"'I don't know what I'm going to be,' said Elizabeth Blackwell when she was six. 'But I think it will be something hard.'
"Twenty years later, mobs threaten her life. Women pull their skirts away when she goes by. No one will rent her a room. No medical school wants to admit her....But Elizabeth did become a doctor--a good one--in spite of everything. Read her thrilling story."
The book is The First Woman Doctor, by Rachel Baker, copyright 1944 and picked up in 1961 by Scholastic.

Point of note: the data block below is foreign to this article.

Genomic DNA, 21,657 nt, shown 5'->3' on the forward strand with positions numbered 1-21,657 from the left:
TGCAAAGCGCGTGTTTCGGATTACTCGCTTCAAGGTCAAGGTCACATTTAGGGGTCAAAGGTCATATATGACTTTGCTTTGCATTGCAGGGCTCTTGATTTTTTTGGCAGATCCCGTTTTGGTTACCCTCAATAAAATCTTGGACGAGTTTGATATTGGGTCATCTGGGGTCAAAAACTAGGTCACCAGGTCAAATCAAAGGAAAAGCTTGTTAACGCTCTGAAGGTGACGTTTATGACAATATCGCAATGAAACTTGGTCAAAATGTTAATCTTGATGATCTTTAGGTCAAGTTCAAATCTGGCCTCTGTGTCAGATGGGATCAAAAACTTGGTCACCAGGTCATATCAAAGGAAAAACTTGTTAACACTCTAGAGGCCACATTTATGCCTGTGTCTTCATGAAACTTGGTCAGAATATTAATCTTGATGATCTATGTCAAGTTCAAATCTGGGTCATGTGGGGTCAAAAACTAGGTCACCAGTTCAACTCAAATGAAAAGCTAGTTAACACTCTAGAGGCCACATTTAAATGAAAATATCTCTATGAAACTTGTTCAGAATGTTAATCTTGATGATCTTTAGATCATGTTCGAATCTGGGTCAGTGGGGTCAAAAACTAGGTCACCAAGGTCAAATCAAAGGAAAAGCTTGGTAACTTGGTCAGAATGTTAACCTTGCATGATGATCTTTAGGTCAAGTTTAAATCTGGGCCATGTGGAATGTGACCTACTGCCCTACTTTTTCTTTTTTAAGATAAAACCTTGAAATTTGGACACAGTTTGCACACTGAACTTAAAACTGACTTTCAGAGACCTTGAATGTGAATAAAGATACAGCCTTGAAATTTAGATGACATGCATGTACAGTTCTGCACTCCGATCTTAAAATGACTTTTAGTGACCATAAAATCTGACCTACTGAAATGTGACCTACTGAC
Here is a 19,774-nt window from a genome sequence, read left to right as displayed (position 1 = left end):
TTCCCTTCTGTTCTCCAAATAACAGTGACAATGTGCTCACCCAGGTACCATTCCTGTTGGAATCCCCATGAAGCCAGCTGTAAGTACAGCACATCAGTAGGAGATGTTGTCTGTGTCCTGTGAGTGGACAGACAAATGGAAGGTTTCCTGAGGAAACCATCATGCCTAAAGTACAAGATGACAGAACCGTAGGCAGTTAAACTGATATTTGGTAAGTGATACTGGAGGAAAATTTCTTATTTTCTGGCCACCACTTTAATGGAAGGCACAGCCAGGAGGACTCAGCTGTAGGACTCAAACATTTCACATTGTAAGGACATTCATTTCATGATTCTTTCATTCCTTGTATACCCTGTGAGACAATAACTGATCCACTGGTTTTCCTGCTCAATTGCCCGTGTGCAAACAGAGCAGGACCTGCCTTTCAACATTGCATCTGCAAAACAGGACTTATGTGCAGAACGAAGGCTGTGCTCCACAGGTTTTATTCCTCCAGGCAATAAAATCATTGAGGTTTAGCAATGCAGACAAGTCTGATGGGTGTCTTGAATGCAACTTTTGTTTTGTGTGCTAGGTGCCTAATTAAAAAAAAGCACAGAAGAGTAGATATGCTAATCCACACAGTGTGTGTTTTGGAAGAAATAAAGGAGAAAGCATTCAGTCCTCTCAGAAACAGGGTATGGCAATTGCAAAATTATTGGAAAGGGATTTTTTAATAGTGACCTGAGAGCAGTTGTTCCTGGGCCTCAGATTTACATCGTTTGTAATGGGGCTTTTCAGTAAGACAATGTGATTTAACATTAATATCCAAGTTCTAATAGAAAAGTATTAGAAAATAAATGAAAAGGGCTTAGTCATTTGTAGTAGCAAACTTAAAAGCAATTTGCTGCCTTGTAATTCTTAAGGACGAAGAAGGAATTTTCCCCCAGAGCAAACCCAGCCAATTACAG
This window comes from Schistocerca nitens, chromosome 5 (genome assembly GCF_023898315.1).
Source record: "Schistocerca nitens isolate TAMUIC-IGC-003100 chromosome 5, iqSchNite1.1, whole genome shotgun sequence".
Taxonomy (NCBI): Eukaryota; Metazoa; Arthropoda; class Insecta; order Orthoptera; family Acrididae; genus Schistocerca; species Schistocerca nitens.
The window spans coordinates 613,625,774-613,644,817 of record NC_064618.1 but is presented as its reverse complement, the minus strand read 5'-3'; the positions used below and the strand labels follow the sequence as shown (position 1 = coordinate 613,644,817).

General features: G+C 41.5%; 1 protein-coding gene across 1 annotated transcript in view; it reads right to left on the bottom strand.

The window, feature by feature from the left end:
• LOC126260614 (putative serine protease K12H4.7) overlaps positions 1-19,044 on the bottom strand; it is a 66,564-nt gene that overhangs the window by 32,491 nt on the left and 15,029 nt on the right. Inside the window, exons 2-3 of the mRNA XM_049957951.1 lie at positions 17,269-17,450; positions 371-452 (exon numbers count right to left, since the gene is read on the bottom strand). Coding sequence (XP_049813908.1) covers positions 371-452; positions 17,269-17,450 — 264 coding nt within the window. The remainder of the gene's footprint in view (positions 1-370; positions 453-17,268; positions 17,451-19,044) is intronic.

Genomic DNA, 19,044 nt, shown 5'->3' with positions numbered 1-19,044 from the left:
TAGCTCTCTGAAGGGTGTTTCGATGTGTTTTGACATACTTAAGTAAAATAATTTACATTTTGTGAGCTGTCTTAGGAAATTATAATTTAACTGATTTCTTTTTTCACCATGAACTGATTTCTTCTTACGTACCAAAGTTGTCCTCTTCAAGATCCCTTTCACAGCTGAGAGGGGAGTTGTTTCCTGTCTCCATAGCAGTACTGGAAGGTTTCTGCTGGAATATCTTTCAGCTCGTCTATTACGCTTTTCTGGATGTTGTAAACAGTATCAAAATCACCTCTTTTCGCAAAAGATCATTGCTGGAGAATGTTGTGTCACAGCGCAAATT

Do six-year-olds today still get an urge to do "something hard?" Do we encourage or discourage them from those ideas? Do we teach them to embrace or avoid "hard?"
Would children still "get" Elizabeth Blackwell, or this back-cover blurb? Why would you choose to do something that would get your life threatened by mobs, or at the least make you uncomfortable or embarrassed?
"For you know what was paid to set you free from the worthless manner of life handed down by your ancestors. It was not something that can be destroyed, such as silver or gold; it was the costly sacrifice of Christ...." [1 Peter 1:18-19, Good News Bible]P.S. One Amazon reviewer says that her fourth-grader daughter (who had already read Harry Potter) couldn't get past chapter 4 of this book, because it was just too...hard.